The Defence Permits would have been granted without publication and objectors would not, at the time, have had an opportunity of making representations. Moreover, the Licensing Authority may not have investigated the case fully when he granted the Defence Permits. The Tribunal's decision does, however, provide some protection for the operator whose case was fully investigated at the time when • the business was purchased.
From. 5 to 31 Vehicles The appeals in which these principles were enunciated were 'those of the L.N.E. Railway Co. against the Northern Licensing Authority's decision in granting A and B licencesto Mr. H. le Walker, of Thornaby-onTees. Mr. Walker applied for A licences for 22 vehicles (62 tens 10 cwt.), one articulated vehicle (3 tons 19 cwt.) and one trailer (1 ton 10 cwt.), and .13 licences for 7 vehicles (16 tons
10 cwt). He was granted A licences for 11 vehicles (26 tons 10 cwt.) and B licences for 19 vehicles (48 tons 12 cwt.) and one trailer (1 ton 5 cwt.).
At the outbreak of war, Mr. Walker operated five vehicles (12 tons 10 cwt.) under A licences, and no vehicles under B licences. He began business as a haulier in 1920. During the war he acquired a number of vehicles by buying, three businesses, and had made arrangements to purchase a fourth. In three cases the Tribunal could find, no evidence that Mr. Walker had taken over goodwill, apart from vehicles.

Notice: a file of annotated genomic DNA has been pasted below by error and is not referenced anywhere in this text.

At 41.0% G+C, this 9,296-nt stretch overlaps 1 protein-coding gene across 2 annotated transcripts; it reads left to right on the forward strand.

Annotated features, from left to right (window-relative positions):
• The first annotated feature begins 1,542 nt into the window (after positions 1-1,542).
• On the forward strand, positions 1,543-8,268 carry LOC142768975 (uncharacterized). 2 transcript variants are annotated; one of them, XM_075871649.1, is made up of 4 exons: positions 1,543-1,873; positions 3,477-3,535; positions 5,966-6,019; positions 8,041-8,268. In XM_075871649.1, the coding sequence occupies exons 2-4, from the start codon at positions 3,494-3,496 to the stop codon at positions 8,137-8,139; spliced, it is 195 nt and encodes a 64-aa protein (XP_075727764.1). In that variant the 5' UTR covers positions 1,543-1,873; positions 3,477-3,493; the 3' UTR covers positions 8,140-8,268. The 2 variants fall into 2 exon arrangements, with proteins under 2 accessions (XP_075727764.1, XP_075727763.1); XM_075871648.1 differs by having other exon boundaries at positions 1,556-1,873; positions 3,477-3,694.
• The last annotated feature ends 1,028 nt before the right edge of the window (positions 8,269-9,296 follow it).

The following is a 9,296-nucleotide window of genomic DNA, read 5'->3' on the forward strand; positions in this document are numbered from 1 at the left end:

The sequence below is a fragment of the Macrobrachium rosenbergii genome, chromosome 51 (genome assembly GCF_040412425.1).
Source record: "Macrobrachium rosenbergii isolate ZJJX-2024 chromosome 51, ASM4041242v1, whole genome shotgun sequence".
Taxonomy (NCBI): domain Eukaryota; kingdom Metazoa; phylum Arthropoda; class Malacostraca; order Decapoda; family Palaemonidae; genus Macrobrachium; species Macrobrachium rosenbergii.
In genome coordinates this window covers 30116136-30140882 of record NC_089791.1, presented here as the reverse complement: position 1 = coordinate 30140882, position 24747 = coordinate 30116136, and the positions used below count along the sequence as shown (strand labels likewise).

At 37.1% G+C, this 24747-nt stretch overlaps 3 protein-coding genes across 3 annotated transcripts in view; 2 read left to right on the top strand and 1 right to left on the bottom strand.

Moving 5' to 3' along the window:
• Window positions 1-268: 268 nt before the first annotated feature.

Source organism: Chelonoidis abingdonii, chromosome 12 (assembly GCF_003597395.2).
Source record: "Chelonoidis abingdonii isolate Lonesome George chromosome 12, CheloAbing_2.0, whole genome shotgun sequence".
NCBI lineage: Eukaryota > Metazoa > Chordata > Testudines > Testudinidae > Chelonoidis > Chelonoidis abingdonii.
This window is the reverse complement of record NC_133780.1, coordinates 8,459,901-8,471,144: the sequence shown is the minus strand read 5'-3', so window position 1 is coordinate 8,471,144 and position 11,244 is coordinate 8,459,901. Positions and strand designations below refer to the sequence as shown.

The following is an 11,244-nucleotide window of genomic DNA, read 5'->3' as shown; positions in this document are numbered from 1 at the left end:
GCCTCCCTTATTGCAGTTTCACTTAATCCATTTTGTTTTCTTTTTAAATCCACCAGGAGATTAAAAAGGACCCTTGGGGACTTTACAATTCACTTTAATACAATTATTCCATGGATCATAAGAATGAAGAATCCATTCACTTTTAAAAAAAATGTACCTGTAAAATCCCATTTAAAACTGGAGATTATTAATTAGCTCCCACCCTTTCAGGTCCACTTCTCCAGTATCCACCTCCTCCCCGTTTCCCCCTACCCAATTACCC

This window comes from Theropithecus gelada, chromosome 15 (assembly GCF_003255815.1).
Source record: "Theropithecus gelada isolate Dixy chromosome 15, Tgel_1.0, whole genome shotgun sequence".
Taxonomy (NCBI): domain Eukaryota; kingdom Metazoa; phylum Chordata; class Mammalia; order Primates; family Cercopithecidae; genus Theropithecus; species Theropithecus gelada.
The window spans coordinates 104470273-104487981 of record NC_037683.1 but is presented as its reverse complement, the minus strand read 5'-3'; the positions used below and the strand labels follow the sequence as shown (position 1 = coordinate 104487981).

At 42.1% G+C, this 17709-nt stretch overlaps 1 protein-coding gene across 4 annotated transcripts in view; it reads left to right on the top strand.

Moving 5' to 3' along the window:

At the start of the war, respondent held Contract A licences for four vehicles, but in 1945 he was granted authority to use them for hire or reward for various concerns for which they could not otherwise have been employed under Contract A Defence Permits.
Before the war the major part of Mr. Walker's work consisted of carrying building and road-making plant and material. During the war he did a great deal of long-distance haulage, and in his licence application asked to be allowed to continue to do that work. He said, however, that his main function would be short-distance haulage, for which there was a great demand. His tipping vehicles were fully occupied and more machines of that type were required to meet the heavy demands for local work.
Figures were produced to show that Mr. Walker's turnover had risen from £28,934 in 1944 to £39,036 in 1946. Amounts paid for hiring did not vary greatly during that period, the lowest figure (for 1944) being £5,342 and the highest (for 1945) £5,870.
Mr, Walker undertook a large amount of work through the Clearing House Conference of the Northern Area, of which he was chairman. In this connection, the Tribunal comments: "Where the operator obtains a large amount of work through a clearing house organization, and arranges through that organization for a considerable amount of work to be sub-contracted and carried out by other hauliers, the turnover and hiring figures are greatly swollen thereby, and the value of such figures as evidence of need for additional transport is considerably reduced."